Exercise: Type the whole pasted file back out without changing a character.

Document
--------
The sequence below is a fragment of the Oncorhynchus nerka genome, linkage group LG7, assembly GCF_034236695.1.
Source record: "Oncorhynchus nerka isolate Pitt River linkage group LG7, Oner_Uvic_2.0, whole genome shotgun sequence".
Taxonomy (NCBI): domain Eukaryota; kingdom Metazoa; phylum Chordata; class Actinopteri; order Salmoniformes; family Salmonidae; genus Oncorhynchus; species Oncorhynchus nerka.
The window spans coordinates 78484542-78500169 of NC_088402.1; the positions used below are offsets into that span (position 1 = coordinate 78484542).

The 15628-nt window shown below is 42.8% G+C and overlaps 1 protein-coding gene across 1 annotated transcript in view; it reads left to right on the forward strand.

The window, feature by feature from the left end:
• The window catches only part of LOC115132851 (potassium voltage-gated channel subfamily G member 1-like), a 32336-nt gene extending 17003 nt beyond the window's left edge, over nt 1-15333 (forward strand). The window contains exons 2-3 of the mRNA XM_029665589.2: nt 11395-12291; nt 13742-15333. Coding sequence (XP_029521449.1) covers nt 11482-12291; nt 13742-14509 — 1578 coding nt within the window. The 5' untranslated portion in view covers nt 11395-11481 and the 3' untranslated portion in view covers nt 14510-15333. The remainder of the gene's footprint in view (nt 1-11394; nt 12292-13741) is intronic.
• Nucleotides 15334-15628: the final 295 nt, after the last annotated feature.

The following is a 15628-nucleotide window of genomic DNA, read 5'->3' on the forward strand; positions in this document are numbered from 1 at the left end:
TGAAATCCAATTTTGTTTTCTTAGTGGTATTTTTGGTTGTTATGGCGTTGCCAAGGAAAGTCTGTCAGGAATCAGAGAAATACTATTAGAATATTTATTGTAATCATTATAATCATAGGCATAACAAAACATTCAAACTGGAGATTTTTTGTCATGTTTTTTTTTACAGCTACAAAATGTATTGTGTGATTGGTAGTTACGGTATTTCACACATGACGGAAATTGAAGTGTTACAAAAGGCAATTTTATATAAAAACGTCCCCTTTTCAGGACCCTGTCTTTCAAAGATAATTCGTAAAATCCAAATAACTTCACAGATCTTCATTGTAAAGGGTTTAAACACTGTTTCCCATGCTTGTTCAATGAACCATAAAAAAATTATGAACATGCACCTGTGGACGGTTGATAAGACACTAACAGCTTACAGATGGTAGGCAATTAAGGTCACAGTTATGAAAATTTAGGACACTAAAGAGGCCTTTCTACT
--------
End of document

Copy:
The sequence below is a fragment of the Oncorhynchus nerka genome, linkage group LG7, assembly GCF_034236695.1.
Source record: "Oncorhynchus nerka isolate Pitt River linkage group LG7, Oner_Uvic_2.0, whole genome shotgun sequence".
Taxonomy (NCBI): domain Eukaryota; kingdom Metazoa; phylum Chordata; class Actinopteri; order Salmoniformes; family Salmonidae; genus Oncorhynchus; species Oncorhynchus nerka.
The window spans coordinates 78484542-78500169 of NC_088402.1; the positions used below are offsets into that span (position 1 = coordinate 78484542).

The 15628-nt window shown below is 42.8% G+C and overlaps 1 protein-coding gene across 1 annotated transcript in view; it reads left to right on the forward strand.

The window, feature by feature from the left end:
• The window catches only part of LOC115132851 (potassium voltage-gated channel subfamily G member 1-like), a 32336-nt gene extending 17003 nt beyond the window's left edge, over nt 1-15333 (forward strand). The window contains exons 2-3 of the mRNA XM_029665589.2: nt 11395-12291; nt 13742-15333. Coding sequence (XP_029521449.1) covers nt 11482-12291; nt 13742-14509 — 1578 coding nt within the window. The 5' untranslated portion in view covers nt 11395-11481 and the 3' untranslated portion in view covers nt 14510-15333. The remainder of the gene's footprint in view (nt 1-11394; nt 12292-13741) is intronic.
• Nucleotides 15334-15628: the final 295 nt, after the last annotated feature.

The following is a 15628-nucleotide window of genomic DNA, read 5'->3' on the forward strand; positions in this document are numbered from 1 at the left end:
TGAAATCCAATTTTGTTTTCTTAGTGGTATTTTTGGTTGTTATGGCGTTGCCAAGGAAAGTCTGTCAGGAATCAGAGAAATACTATTAGAATATTTATTGTAATCATTATAATCATAGGCATAACAAAACATTCAAACTGGAGATTTTTTGTCATGTTTTTTTTTACAGCTACAAAATGTATTGTGTGATTGGTAGTTACGGTATTTCACACATGACGGAAATTGAAGTGTTACAAAAGGCAATTTTATATAAAAACGTCCCCTTTTCAGGACCCTGTCTTTCAAAGATAATTCGTAAAATCCAAATAACTTCACAGATCTTCATTGTAAAGGGTTTAAACACTGTTTCCCATGCTTGTTCAATGAACCATAAAAAAATTATGAACATGCACCTGTGGACGGTTGATAAGACACTAACAGCTTACAGATGGTAGGCAATTAAGGTCACAGTTATGAAAATTTAGGACACTAAAGAGGCCTTTCTACT